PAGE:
Susanna Howard, the widow of Doctor Ewing, unless indeed, Sarah Wilkins and
Susanna Howard may have been half-sisters, and one of them Croghan's wife's sister.

We have seen from what has been printed in the earlier part of this chapter, and
from the abstract of Croghan's will, that he was a half-brother of Major Ward, the
man who surrendered the Virginia Fort to the French in 1754; and that he was also a
cousin to Major Thomas Smallman, another prominent trader at Fort Pitt; and also
a kinsman of William PowelL It is unlikely, though not impossible that Croghan and
John Connolly were also half-brothers.i8

Hanna in his chapter on Croghan is complete with the account of
Connolly's action in Pittsburgh and has recorded much of the same
matter as Craig has in the "Olden Time." The story of Logan comes in
the record also. Although Connolly was a nephew of Croghan, it seems
strange that -^neas Mackay wrote Governor Penn from Pittsburgh:
"Mr. Croghan, who has been grossly abused by our Bashaw (Connolly)
lately ; is gone to Williamsburgh to represent every part of his conduct
to the Governor and Council in its true light. Altho' others doubt, I
am certain Mr. Croghan is earnest and sincere respecting that intention,
for he joins the rest of the inhabitants in charging all our present calam-
ity to the Doctor's act." Hanna says further :

December 6, 1774, Lord Dunmore had issued a new commission appointing magis-
trates for the county of West Augusta, including the district around Pittsburgh and on
the 2ist of the following February a number of the new justices west of the mountains
met at Fort Dunmore (the name which Connolly had given to Fort Pitt) and held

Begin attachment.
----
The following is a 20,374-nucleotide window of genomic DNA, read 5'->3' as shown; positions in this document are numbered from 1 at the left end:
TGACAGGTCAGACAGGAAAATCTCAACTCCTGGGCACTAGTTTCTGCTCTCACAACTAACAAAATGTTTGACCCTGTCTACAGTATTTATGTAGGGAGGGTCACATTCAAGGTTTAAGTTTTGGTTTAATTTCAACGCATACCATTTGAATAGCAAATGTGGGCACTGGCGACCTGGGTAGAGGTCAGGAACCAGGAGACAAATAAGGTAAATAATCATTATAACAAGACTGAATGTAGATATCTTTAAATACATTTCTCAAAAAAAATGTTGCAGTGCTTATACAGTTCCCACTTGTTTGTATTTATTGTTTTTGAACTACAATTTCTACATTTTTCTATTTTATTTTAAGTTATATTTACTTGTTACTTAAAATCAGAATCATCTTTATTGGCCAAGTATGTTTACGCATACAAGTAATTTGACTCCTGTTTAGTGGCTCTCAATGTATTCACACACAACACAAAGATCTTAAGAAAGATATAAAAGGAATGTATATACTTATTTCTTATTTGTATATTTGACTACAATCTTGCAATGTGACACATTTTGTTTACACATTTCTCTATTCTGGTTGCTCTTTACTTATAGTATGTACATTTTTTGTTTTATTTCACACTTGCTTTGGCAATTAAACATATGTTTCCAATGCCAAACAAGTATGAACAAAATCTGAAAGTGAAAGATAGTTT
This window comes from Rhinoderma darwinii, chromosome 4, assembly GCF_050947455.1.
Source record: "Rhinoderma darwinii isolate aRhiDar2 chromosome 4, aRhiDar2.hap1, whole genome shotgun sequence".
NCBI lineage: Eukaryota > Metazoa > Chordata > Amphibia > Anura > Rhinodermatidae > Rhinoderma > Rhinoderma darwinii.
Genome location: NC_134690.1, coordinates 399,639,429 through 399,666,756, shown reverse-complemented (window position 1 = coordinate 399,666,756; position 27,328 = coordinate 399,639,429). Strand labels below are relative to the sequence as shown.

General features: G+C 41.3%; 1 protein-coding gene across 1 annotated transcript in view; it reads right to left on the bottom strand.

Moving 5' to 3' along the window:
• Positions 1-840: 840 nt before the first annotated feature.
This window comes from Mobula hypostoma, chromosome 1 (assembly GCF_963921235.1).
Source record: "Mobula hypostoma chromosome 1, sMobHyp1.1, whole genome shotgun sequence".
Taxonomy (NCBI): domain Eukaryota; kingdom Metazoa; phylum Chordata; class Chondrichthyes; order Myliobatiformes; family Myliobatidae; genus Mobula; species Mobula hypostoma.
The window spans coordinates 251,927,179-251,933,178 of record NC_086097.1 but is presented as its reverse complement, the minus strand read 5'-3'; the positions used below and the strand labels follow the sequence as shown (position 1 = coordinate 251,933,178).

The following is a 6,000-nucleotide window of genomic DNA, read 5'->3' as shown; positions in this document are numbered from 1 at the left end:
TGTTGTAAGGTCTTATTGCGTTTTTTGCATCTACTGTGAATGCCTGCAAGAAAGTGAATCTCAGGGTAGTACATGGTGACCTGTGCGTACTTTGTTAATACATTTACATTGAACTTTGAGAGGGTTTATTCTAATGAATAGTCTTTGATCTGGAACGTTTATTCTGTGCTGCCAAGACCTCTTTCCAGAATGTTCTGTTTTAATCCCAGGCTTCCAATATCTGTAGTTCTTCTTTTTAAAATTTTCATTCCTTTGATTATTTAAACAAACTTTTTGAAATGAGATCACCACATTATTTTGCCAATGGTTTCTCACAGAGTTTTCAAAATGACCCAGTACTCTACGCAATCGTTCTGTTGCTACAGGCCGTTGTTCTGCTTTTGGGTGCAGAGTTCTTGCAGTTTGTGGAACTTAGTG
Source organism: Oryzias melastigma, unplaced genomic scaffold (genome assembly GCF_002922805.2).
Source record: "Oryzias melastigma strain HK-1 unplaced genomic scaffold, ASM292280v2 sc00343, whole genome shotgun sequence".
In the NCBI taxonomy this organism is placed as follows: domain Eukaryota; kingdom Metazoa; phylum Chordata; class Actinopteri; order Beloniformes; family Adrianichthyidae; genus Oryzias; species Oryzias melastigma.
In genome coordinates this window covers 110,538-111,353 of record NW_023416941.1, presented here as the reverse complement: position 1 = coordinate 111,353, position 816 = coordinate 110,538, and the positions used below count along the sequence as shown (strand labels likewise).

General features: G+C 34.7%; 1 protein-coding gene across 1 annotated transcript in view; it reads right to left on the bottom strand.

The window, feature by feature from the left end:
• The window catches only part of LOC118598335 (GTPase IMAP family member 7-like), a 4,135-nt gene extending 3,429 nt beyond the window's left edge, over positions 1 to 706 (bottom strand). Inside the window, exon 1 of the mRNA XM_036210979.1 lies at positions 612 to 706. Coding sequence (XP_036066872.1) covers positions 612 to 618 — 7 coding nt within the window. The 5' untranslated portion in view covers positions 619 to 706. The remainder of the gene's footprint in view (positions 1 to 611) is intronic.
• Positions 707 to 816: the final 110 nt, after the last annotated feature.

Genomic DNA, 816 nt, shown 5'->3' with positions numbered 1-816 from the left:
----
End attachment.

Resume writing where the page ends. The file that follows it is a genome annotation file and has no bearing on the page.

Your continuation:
their first Court They were George Croghan, President, John Campbell (Croghan's
surveyor), John Connolly (Croghan's nephew), Thomas Smallman (Croghan's cousin),
Dorsey Pentecost, John Gibson, (korge Vallandingham and William (joe. Other jus-
tices who were present at subsequent meetings of the Court, included Edward Ward
(Croghan's half-brother), William Crawford (Washington's land agent), John Canon,
John Stephenson, John McCullough, Silas Hedge and David Shepherd. The records of
the Courts of West Augusta and of Yohogania (one of the counties into which West
Augusta was subsequently divided by Virginia) have been printed in large part by Mr.
Boyd Crumrine in his History of Washington County, Pennsylvania. These records,
for Augusta County, extend from February 21, 1775, to November 20, 1776; and for
Yohogania County, from December 33, 1776, to August 28, 1780. They are practically
the only records of the civil government of the country around the Forks of Ohio dur-
ing most of this times; as the jurisdiction of Westmordand County, Pennsylvania,



i8"The Wilderness Trail;" Hanna, Vol. H, pp. 84-85.



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558 HISTORY OF PITTSBURGH

which nominally covered all of Southwestern Pennsylvania, did not actually, at that
period, extend much farther west and south than the present limits of the county;
although three or four of the Westmoreland justices continued to reside in Pittsburgh:!^